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ed, in behalf of the House, and for having | sáme terms, I believe the custody of the made which complaint, the wystart writer Seal, called the Sireet, belonged, as you in that paper has accused him of having | have stated; 'er officio to the Secretary of aimed a destructive blow at the liberty, State. -In 1750, when the office of Sea of the press, while, in the same breath, he cretary for Scotland was abolished, or laid extols Sir Henry Mildmay as the zealous aside, the custody of this Seal (under which champion of that liberty !

various grants, and all the King's judicial In my next, Sir, I propose to enter upon writs must pass) was given to Andrew Flethe topics hinted at in the former part of my cher, Esq. with the title of Keeper; and, first letter. I am, Sir, your, &c. &c. on his death, to the late Sir Gilbert Elliot. Day 16th, 1805. Wm. COBBETT. Whicther either of these gentlemen, had the

office granted to hina for life, I cannot say LORD Melville's PLACES.

positively; but I believe not; for the grant Sir,-Your hints relating to Lord Mel- to Lord Melville, in that way, occasione ville's places will, I trust, prove useful to some surprise, at the time, and was attributed the public ; but, in mentioning the precedent to the Earl of Shelburne's desire to attach of the grant of the Privy Seal to his lord Mr. Dundas to liis interest by the handsome ship's immediate predecessor you might have mode of making him independant Thai observed, that the predecessor was the lro the Keeper is, in fact, the Secretary is strictly ther of the Earl af Bute. Probably you correct, and is demonstrated by Mr. Drundas thought it superfluous; but the statement of the present Keeper, holding his seat in Parthe fact might have brought to the recollec liament'; for if it were a new office he world tion of persons, who were in Parliament, be ineligible. Here is another anecdote cr attendal to the politics, in the earlier shewing that formerly it was understood that years of His present Majesty's reign, certain the custody of the seals could not be granted cireumstances, shewing what were the ideas, for life. Archibild, Duke of Argyle, was at that period, of the question 12.) in long the Mirrister for Scotland, holding tie hand. ----Which John, Earl of Pue was all two offices of Keeper of the Great Seal and powerful in this country, his brother, Dr. Lord Justice General, and First Crimical Stewart Mackenzie, was the minister for Julge in Scotland, the last being now almost Scotland; that is the channel throach which á sinecure. It was intended to niake an ad. all preferment in that country weni. In the dition to the duhe's sinecure by increasing year 1763, it was intended to al lim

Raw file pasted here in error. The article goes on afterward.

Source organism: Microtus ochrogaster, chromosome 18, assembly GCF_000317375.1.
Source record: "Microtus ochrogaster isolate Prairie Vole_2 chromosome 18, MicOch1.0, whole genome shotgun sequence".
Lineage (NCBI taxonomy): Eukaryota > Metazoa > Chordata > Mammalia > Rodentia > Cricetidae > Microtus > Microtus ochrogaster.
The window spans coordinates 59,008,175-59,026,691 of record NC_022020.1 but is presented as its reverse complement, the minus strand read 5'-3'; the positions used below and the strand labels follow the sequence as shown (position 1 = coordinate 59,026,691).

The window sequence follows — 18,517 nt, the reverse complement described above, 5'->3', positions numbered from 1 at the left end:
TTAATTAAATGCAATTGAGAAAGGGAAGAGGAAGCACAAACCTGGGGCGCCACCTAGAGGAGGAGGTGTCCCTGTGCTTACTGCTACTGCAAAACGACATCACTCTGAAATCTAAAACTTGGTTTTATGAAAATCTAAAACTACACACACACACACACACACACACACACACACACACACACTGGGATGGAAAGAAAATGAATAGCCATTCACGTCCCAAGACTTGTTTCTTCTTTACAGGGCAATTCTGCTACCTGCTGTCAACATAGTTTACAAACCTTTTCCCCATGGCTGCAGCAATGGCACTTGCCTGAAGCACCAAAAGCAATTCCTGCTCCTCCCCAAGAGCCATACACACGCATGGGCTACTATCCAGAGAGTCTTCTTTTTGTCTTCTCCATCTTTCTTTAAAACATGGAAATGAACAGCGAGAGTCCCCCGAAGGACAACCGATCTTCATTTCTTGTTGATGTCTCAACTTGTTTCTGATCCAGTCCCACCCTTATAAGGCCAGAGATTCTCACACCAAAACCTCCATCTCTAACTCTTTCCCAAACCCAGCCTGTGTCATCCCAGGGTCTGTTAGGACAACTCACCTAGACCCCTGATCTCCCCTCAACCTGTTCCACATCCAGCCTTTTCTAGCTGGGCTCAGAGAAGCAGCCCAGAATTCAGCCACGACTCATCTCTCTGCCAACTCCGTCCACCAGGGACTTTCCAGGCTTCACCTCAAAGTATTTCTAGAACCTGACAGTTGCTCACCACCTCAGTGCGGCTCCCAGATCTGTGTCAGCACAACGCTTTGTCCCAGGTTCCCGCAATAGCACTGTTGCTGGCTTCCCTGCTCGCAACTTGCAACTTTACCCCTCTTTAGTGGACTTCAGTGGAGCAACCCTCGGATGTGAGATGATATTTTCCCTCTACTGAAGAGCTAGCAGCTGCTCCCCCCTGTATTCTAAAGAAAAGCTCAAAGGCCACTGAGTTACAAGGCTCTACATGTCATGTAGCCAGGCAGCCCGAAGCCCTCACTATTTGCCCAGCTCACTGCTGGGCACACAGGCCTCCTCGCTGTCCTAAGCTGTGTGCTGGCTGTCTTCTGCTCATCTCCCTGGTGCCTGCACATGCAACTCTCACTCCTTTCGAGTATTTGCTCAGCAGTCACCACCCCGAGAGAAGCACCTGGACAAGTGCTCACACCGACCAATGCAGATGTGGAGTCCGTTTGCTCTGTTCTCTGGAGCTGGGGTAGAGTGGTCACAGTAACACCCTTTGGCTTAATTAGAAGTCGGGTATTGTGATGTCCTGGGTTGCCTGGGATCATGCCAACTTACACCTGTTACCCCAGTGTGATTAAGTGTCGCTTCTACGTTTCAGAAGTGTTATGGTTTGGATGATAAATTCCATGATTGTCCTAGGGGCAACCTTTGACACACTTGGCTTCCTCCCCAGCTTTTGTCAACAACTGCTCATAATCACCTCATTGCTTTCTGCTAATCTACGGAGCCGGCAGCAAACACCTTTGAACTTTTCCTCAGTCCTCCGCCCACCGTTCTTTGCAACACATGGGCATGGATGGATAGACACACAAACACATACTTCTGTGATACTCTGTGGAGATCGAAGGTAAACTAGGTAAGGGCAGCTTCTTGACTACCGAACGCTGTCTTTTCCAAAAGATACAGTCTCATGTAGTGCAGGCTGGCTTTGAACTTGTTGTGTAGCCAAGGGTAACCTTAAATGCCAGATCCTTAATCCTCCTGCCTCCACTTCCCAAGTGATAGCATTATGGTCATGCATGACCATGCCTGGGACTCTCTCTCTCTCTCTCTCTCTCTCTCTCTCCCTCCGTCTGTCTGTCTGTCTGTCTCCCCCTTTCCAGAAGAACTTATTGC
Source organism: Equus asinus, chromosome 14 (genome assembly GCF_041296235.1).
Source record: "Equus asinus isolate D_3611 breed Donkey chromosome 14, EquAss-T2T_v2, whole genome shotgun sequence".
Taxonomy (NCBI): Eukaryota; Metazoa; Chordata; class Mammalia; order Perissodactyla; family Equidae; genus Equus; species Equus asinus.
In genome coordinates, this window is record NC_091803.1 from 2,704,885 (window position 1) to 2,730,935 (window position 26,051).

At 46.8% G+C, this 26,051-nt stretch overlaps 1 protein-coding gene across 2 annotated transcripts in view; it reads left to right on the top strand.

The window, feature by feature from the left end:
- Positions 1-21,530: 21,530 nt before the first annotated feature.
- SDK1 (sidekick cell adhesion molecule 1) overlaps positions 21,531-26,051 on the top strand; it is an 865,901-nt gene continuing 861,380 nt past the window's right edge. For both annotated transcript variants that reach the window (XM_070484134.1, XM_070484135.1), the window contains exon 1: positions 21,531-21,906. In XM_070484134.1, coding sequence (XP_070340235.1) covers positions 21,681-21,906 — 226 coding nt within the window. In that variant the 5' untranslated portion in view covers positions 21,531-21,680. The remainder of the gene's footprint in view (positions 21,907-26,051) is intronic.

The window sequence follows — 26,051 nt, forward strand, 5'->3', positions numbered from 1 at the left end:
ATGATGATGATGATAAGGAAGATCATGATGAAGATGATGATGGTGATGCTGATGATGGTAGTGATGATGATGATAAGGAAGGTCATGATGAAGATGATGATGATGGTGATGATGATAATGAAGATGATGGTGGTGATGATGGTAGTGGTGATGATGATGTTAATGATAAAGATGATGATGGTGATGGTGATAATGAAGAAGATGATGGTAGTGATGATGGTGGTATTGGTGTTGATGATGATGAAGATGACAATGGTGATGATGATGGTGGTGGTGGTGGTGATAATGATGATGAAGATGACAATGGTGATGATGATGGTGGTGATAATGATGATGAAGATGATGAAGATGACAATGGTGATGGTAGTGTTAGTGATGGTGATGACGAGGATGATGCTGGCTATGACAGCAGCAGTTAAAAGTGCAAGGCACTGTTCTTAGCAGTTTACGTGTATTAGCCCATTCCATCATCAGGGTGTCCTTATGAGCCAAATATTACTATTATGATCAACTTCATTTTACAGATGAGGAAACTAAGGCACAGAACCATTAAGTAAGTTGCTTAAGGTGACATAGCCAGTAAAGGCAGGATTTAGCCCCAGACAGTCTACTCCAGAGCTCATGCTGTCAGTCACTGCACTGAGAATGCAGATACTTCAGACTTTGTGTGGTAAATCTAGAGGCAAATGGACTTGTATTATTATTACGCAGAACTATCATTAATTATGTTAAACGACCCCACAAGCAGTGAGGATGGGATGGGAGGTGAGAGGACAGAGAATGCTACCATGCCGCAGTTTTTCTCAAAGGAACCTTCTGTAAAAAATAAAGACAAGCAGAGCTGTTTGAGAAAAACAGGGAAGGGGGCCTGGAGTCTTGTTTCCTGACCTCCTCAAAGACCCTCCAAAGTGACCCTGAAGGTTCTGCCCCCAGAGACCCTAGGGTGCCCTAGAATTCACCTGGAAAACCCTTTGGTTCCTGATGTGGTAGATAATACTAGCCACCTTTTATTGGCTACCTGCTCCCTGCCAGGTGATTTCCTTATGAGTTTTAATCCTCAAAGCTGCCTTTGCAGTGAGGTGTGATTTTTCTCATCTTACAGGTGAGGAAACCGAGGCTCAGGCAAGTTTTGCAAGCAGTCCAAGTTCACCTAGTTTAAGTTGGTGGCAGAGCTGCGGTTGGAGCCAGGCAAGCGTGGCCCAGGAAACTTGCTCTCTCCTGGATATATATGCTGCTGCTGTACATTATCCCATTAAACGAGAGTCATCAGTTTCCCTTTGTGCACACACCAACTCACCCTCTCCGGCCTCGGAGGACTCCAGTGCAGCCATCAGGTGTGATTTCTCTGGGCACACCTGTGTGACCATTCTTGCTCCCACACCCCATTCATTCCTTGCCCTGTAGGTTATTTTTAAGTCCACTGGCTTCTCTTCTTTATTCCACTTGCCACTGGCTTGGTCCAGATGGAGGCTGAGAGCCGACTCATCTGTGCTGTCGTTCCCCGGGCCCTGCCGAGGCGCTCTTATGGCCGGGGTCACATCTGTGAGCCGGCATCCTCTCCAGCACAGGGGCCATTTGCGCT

the salary of the Koper of the Great Seal, Keeper of the Great Scal, that aner the ap- just as Lord Melille lately obtained the a!pointment löd actually passes the King's dition to that of the Privy Seal. But the hand, it was discovered that it would render duke, whose sagacity was proverbial, 06Mr. Nackerizie incligil,le to Parlament. served, that, as he might be turned cit

The Duke of Athol, who then held the Privy of the office' of Keeper, it was betalt to Seal, was induced to resign it, and take the inake an addition to that of Justice Genenl, Great Seal, and Mr. Mackenzie was ap which he could legally hold for life, as one pointed Keeper of the Privy Seal, to which of the Judges; the matter was inan gedeeollice the same clujection, for reasons I need cordigly. His grace never dreamed that pot state, was held not lo apply. Bint, Mr. the office of the Keeper of the King's Seal Mackenzie, was not then appuinici for life, would be granted either for the life of the as nobody supposed the office could be so Sovereign or fort of his grantee.----Coagiven. Accordingly, on the chan ottle stäntly when the Justice General was atsi", ministry in 1705, he was dismisse ---On tie Clerk of the Justiciary Court supplied the coalition between the Lord Chutem and

bispare. Hence the Second Criminal Jude Bute in 1700, Mr. Mackenzie was re-in in Seeland (in torth the first effecót one) stated, and to prevent, as far as possible, ters the very awkward title of Lord Justice his losing the office, in case of a future chinge, Clcrk.---Tam, Sii, your humble servant, it was granted to him for his life.----Much -A. B. duy 13!), 1805. doubt was entertaineri, ai the Gre, whethen it could be effectual, but the chance